Rhamnus caroliniana Walter
CC = 6
CW = 3
MOC = 49
Family - Rhamnaceae
Habit - Shrub or rarely small tree, 2-5 m tall.
Stems - Main stems usually several, the branches all ascending and elongate, none of them armed. Bark gray to brown, sometimes with lighter blotches, shallowly furrowed on larger stems, relatively smooth. Twigs slender, green to reddish brown, becoming gray with age, glabrous to densely short-hairy, the winter buds slender, naked, reddish brown, densely and minutely hairy.
Leaves - Alternate, simple, petiolate. Petioles 6-20 mm long. Leaf blades 3-12 cm long, 2-3 times as long as wide, rounded or broadly angled at the base, angled or slightly tapered to a bluntly or sharply pointed tip, the upper surface green to dark green, glabrous or occasionally minutely hairy along the midvein, glossy, the undersurface light green, glabrous to densely and minutely hairy, especially along the veins, the lateral veins mostly 6-11 pairs, these straight or slightly curved, mainly toward their tips.
Inflorescences - Small axillary clusters of 2-8 flowers, occasionally reduced to solitary flowers, the clusters with a stalk 3-10 mm long, the individual flower stalks 3-6 mm long.
Flowers - Perfect. Sepals 5, triangular, 1.3-2.0 mm long, often white to greenish white on the upper surface. Petals 5, 1.0-1.5 mm long, broadly obovate, notched at the tips. Stamens 4 or 5 (abortive and shed early in pistillate flowers), not exserted. Ovary 2-4-locular (reduced and rudimentary in staminate flowers), unlobed, the style unbranched.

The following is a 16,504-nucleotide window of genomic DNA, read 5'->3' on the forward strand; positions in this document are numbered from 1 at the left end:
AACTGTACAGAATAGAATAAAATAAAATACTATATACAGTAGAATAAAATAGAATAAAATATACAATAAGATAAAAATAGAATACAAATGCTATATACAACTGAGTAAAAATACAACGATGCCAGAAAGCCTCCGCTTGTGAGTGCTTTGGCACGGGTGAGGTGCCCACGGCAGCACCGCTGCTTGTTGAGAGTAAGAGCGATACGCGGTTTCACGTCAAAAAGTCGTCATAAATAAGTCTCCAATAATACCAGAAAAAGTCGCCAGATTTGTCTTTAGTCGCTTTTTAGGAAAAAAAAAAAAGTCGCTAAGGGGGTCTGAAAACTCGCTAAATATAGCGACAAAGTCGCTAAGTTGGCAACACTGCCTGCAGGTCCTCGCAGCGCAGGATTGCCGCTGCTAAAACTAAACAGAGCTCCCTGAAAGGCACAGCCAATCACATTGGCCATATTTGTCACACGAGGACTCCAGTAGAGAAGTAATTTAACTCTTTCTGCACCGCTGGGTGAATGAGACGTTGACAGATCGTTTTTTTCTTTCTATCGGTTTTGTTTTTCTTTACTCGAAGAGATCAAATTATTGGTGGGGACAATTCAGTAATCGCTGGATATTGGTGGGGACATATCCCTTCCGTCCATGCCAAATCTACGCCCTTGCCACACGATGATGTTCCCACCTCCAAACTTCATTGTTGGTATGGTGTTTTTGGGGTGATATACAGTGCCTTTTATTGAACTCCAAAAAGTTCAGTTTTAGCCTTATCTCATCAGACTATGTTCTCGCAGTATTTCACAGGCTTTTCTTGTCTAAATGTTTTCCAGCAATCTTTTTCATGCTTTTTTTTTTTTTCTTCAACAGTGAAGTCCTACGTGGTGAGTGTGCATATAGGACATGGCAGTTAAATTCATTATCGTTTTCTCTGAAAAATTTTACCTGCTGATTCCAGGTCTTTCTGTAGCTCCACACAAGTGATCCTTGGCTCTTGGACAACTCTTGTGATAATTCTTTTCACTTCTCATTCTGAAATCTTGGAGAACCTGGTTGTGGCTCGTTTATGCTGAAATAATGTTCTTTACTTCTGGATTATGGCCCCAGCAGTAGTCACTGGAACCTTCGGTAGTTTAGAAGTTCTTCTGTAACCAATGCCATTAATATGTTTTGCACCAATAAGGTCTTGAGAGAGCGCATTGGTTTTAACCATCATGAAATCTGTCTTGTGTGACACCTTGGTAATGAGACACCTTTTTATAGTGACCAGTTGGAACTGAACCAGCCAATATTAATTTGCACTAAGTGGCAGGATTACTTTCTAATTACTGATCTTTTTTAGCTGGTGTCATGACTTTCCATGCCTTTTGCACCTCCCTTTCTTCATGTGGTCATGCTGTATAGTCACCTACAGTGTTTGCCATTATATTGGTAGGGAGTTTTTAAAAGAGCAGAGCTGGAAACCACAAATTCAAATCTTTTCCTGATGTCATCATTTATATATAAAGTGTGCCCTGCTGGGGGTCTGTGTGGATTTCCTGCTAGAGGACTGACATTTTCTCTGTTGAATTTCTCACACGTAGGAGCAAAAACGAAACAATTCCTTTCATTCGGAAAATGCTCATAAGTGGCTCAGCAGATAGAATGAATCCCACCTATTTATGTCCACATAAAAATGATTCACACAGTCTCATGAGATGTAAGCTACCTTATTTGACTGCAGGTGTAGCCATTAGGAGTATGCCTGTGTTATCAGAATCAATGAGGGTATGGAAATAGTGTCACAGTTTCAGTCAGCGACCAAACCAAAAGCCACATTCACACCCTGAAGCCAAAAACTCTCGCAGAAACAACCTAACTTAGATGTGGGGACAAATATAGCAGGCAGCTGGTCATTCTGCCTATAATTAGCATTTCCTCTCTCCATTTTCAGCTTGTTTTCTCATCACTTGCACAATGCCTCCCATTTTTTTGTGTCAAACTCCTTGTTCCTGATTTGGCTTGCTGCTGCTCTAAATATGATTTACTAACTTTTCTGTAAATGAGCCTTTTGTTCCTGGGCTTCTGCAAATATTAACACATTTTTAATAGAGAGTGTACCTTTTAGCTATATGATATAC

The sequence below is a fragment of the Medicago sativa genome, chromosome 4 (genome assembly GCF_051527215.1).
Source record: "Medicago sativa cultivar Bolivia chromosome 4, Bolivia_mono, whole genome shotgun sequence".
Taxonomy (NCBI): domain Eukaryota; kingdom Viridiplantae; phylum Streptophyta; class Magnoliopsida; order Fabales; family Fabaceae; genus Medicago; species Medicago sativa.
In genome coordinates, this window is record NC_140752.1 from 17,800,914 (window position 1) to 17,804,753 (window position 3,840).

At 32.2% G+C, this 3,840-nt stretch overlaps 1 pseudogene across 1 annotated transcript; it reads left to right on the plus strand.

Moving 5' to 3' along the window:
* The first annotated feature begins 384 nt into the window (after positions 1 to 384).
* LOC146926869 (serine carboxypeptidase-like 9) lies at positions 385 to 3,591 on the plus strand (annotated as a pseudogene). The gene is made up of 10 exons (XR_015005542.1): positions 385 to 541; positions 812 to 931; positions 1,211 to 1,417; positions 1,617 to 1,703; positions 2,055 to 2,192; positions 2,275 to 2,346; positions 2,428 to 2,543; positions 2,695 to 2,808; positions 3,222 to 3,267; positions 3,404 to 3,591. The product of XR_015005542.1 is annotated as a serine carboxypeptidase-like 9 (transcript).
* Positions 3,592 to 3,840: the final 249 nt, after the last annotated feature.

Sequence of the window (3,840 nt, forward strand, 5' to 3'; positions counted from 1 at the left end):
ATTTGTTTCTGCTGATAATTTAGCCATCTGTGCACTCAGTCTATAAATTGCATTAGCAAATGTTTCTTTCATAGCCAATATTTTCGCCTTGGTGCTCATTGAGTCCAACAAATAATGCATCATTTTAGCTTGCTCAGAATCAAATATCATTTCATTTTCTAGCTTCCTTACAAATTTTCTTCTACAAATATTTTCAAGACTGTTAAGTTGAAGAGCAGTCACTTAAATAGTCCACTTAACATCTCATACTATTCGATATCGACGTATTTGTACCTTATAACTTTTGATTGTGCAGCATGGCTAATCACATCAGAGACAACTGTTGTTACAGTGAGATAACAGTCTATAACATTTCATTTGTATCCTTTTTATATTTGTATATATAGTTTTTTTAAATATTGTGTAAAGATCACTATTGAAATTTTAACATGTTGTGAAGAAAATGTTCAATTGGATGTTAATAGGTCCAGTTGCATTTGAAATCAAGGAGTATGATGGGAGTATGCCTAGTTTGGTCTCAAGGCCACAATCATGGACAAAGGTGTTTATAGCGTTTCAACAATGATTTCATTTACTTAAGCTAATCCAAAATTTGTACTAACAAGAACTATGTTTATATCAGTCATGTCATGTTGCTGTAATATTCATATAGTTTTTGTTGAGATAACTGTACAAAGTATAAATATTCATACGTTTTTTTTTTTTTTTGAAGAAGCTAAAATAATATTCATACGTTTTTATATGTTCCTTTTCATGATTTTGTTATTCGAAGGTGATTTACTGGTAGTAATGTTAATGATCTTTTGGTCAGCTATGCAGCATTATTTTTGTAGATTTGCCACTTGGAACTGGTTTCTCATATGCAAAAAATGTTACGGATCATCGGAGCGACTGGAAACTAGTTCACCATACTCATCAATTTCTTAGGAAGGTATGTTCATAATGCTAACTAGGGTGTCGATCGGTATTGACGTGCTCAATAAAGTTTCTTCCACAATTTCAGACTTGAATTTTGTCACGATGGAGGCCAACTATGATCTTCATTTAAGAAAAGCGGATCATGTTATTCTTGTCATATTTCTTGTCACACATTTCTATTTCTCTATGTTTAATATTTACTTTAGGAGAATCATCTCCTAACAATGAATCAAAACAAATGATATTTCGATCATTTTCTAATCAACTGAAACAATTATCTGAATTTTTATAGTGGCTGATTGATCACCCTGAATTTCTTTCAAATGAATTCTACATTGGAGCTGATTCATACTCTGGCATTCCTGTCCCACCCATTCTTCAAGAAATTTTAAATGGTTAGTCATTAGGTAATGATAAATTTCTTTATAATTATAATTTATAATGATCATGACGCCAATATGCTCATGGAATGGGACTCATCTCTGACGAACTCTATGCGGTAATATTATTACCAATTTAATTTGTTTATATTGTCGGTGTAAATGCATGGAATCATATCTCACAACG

Fruits - Globose drupes 7-10 mm long, with 3 stones, red at maturity, sometimes becoming black with age.
Flowering - May - June.
Habitat - Upland forests, streambanks, glades, bluffs, roadsides.
Origin - Native to the U.S.
Lookalikes - Other species of Rhamnus.
Other info. - This shrub is common in most southern Missouri counties, but appears to be absent or nearly so from nearly every county north of the Missouri River, as well as many western counties. Beyond Missouri its range is mostly confined within the southeastern quadrant of the continental U.S. The plant is identified by its alternate, elliptic leaves with glossy upper surfaces and a distinct pattern of 6-11 pairs of lateral veins. The flowers occur in leaf axils and are relatively inconspicuous.
Photographs taken at Rockwoods Reservation, St. Louis County, MO, 9-20-2010, Don Robinson State Park, Jefferson County, MO, 6-7-2017, and at Glassberg Conservation Area, Jefferson County, MO, 6-14-2019 and 8-5-2020 (SRTurner).